Only ~8% of uranium mined to use in making nuclear energy comes from inside the US. Both in the US and globally, indigenous communities bear the disproportionate burden of that mining - from the Cree nation in current-day Canada; to the Havasupai and Dine nations in current-day southwestern US and the Oceti Sakowin nations near the Black Hills of the US; to the multiple Aboriginal tribes in current-day Australia. Once its brought to Minnesota and used up in the making of electricity at the two nuclear plants - in Monticello and Red Wing, Minnesota - the radioactive waste is brought to be stored 600 yards from one of the smallest Dakota reservations in Minnesota, Prairie Island Indian Community. This has been un-consensual since the arrangement was proposed in the 1970s.

On April 9th, 2024, Community Power Board Member George Crocker got the following Op-Ed published in the Star Tribune about Nuclear Power "An ill-advised path"

"Certain Minnesota legislators are interested in new nuclear power plants to address problems resulting from climate change.

Perhaps these politicians have recent and exciting new information about how to overcome the multitude of economic problems that cause new commercial reactors to be much too expensive. It would be good to find that out, because back in July 2018, for one example, Proceedings of the National Academy of Sciences concluded that fission power is just too expensive relative to the competition. A new reactor would start out costing about $13.61 million per megawatt and go up from there. New solar costs about $1 million per megawatt, with wind at about $2 million per megawatt, and wind and solar costs continue dropping.

Perhaps these politicians have also figured out how to manage high-level nuclear waste for the required 240,000 years, now that Yucca Mountain, the nation's only proposed high-level nuclear waste repository has been shut down and abandoned for years, and U.S. federal courts recently stopped the nuclear industry from developing a dump to hold 100,000 metric tons of spent fuel on top of the Ogallala Aquifer in eastern New Mexico. These politicians probably also have a time machine to manage the fact that climate chaos is upon us as you read these words, but even in Nuclear Magic Land, if history teaches anything, new reactors will take upward of 10 years to construct. There's also the CO2 from burning the coal to boil the uranium to refine nuclear fuel to acceptable levels of U235.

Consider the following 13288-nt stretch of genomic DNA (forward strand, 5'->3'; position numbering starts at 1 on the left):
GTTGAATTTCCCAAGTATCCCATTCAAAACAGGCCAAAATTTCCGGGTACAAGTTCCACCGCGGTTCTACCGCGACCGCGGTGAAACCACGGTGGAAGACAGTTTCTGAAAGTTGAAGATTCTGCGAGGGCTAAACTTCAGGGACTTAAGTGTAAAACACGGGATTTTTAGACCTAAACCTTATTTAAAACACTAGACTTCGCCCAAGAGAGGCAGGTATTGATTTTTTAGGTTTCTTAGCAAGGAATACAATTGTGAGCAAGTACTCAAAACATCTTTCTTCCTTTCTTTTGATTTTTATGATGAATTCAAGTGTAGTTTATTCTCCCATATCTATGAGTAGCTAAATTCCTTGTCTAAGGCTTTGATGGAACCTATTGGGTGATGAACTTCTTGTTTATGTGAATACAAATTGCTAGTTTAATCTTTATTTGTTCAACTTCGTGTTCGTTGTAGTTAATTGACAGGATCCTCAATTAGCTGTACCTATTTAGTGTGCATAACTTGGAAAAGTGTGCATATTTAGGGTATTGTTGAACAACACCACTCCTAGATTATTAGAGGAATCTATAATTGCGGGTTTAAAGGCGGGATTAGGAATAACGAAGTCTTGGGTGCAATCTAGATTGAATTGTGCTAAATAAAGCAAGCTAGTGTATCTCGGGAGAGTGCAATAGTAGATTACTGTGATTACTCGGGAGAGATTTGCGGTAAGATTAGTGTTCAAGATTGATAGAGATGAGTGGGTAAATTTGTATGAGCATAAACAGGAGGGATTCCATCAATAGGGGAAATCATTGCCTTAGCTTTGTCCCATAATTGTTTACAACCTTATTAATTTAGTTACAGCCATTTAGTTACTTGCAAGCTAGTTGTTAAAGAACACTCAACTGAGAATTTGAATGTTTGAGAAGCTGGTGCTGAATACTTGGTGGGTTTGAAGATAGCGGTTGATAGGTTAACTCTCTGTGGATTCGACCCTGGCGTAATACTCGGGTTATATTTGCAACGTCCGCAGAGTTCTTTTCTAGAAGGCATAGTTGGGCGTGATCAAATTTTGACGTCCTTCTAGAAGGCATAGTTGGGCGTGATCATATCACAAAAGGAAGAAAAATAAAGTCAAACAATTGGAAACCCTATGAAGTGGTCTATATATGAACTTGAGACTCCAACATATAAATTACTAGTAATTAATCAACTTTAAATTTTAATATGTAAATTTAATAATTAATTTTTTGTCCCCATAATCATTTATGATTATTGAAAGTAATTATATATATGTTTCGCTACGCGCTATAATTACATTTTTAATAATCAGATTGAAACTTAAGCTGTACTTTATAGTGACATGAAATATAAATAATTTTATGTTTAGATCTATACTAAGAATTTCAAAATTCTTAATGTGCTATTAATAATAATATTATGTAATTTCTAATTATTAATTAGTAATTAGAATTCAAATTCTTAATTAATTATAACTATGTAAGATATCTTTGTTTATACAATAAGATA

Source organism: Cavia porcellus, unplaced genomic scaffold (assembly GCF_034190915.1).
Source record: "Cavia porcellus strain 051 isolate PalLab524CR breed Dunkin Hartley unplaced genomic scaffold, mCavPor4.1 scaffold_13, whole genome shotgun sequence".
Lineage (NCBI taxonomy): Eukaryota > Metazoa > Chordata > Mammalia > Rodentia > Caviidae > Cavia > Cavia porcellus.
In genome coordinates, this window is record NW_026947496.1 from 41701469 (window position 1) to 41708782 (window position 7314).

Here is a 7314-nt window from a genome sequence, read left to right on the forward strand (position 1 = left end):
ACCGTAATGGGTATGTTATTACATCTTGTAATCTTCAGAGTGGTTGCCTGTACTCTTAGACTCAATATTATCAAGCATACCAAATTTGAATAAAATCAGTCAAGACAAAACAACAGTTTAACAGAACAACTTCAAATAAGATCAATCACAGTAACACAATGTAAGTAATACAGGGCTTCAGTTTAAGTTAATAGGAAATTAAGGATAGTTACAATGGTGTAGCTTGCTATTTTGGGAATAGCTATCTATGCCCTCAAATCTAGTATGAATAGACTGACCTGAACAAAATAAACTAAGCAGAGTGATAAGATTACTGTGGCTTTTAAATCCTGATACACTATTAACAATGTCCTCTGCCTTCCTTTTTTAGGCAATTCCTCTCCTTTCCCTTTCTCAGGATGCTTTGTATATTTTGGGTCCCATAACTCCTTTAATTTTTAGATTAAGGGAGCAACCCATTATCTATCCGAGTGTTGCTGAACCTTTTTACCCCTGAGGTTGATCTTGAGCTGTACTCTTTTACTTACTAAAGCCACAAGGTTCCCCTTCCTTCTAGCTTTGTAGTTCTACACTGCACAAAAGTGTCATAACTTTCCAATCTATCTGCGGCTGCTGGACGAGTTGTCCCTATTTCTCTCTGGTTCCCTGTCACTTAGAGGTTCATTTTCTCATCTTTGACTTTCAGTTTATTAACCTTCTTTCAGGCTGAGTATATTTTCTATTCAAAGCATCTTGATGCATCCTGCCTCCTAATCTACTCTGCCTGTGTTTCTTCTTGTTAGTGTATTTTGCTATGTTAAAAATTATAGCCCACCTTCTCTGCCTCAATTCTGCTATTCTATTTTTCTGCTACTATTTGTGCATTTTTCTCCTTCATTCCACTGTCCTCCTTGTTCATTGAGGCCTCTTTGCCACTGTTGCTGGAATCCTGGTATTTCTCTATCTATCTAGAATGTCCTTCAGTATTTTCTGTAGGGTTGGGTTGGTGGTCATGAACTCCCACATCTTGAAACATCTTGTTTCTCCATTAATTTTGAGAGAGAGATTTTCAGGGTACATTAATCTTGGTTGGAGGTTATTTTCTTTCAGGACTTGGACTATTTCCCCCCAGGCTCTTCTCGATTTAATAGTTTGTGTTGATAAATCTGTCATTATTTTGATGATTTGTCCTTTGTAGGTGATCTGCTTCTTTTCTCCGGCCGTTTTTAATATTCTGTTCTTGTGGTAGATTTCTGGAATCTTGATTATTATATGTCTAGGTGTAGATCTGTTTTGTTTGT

If the Legislature were actually interested in combating climate chaos, it could pass legislation that enables the development of more than 8,000 megawatts in Minnesota of new renewable energy capacity, plus energy storage, that can be immediately installed and commissioned on the low-voltage side of virtually every load-serving substation in the state. Strategically sizing this new renewable energy capacity will allow it to come online immediately, because all the electricity will get consumed within the footprint of the substation and no new transmission would be needed."

George Crocker, Lake Elmo

The writer is executive director North American Water Office.

For a study the reinforces George's Points about how we can save money, dramatically decrease emissions and avoid any more nuclear: